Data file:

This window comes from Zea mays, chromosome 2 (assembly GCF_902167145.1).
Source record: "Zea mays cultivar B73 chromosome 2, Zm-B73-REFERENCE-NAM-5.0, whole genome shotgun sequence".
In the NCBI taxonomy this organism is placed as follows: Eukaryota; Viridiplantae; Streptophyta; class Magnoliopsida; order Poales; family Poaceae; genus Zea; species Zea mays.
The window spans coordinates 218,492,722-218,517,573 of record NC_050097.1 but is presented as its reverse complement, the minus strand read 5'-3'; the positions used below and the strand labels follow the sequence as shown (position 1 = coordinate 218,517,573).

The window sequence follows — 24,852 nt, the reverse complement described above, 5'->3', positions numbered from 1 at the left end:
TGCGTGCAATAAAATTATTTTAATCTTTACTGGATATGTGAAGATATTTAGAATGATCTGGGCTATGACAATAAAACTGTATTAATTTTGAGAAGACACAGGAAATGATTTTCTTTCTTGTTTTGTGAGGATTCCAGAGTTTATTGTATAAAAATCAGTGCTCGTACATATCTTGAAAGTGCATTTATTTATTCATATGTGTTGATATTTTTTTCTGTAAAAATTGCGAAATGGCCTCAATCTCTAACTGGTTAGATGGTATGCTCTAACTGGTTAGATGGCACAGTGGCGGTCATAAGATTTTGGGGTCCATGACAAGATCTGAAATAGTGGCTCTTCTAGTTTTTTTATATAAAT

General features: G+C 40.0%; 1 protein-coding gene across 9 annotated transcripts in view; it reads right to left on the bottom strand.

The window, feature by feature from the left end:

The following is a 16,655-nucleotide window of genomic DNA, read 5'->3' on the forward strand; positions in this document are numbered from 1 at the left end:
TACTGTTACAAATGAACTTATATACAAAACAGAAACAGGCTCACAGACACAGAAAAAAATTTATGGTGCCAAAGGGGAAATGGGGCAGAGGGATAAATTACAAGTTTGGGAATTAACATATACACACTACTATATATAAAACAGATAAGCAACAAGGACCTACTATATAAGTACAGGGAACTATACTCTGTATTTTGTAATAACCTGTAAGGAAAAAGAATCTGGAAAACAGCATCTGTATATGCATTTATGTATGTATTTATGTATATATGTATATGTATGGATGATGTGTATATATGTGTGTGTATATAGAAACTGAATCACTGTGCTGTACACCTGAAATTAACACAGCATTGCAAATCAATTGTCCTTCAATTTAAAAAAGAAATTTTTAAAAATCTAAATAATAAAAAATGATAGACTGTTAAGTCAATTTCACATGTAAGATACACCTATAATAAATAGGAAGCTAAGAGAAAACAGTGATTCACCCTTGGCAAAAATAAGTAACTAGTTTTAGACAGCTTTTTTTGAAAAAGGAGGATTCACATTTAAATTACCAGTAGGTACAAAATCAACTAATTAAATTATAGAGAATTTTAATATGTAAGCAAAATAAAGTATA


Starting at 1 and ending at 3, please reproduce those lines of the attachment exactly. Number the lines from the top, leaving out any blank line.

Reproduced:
This window comes from Zea mays, chromosome 2 (assembly GCF_902167145.1).
Source record: "Zea mays cultivar B73 chromosome 2, Zm-B73-REFERENCE-NAM-5.0, whole genome shotgun sequence".
In the NCBI taxonomy this organism is placed as follows: Eukaryota; Viridiplantae; Streptophyta; class Magnoliopsida; order Poales; family Poaceae; genus Zea; species Zea mays.